CD4069ub

Thread Starter

Rissy

Joined Nov 23, 2015
106
Am I right in thinking, despite its fancy name "Hex Inverter", it's just a signal inverter, or more commonly known, a NOT gate?

If i stick 9V into an input on this chip, will I get 0V out and visa versa?
 

joeyd999

Joined Jun 6, 2011
4,401
...despite its fancy name "Hex Inverter"...
'Hex' is not fancy. It just means 'six'. As in, six inverters.

If i stick 9V into an input on this chip, will I get 0V out and visa versa?
If your Vdd is 9V, then, yes, you will get approximately 9V from an unloaded output. But that 9V will be at a relatively high impedance (compared to, say, Vdd). If you load the output, it will not be 9V.
 

Thread Starter

Rissy

Joined Nov 23, 2015
106
I looking at a possible different approach for a circuit i'm discussing in another thread. I'm looking at the possiblity of moving away from NAND gates and using a combination of other chips, one of which would be the use of a NOT gate. So this is why i was checking this chip out.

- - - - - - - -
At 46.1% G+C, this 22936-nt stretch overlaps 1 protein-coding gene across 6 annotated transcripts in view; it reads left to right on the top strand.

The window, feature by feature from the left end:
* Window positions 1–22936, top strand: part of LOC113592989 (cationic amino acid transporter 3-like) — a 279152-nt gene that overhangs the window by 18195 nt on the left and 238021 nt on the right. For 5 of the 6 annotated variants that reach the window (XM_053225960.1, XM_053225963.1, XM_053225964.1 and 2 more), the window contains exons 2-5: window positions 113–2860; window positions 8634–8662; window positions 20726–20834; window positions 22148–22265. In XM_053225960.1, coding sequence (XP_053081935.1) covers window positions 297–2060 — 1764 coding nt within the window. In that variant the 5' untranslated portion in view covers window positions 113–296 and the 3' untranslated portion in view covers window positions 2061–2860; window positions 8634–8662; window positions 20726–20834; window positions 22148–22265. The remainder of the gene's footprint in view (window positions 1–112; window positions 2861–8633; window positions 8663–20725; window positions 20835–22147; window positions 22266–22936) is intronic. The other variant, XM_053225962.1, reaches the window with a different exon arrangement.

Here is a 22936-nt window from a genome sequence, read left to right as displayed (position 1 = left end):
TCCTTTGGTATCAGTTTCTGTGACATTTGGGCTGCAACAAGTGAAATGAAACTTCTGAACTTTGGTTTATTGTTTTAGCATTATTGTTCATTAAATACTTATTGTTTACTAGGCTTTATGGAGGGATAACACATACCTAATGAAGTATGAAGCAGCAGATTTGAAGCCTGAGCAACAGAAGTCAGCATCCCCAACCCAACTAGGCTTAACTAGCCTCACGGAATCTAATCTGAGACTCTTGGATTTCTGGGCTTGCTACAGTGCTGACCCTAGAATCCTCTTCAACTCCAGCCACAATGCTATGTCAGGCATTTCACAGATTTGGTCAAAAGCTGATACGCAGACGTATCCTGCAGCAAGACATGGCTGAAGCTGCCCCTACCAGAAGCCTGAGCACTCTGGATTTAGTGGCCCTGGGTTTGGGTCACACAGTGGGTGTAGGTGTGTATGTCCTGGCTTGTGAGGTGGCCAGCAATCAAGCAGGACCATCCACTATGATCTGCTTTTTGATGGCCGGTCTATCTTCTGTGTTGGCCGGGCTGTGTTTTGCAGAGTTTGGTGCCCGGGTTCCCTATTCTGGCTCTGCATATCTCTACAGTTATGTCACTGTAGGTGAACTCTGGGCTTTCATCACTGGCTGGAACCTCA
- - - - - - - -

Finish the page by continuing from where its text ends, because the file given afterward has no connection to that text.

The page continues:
The logic would be for the simple use of switching transistors, and letting them pass through the real working voltage for automotive LEDs to work from.
 

atferrari

Joined Jan 6, 2004
4,005
At least when you are in the basic learning stage, get first a working circuit. Once there, start to minimize, keeping in mind that, maybe, to save gates you could end adding another IC.

As it was said, NANDs or NORs could make and inverter as well.

BTW, it seems to me that the circuit in your other thread should be forgotten and reworked from scratch. It could come to be surprisingly simpler. Just to say something, unless you need it for timing, two inverters, one after the other are better eliminated and you will still be happy.
 

eetech00

Joined Jun 8, 2013
1,937
Start with a truth table showing the various input and output states, then determine the logic chips you'll need.
Like atferrari says, the circuit in your other thread should be pretty simple..
 
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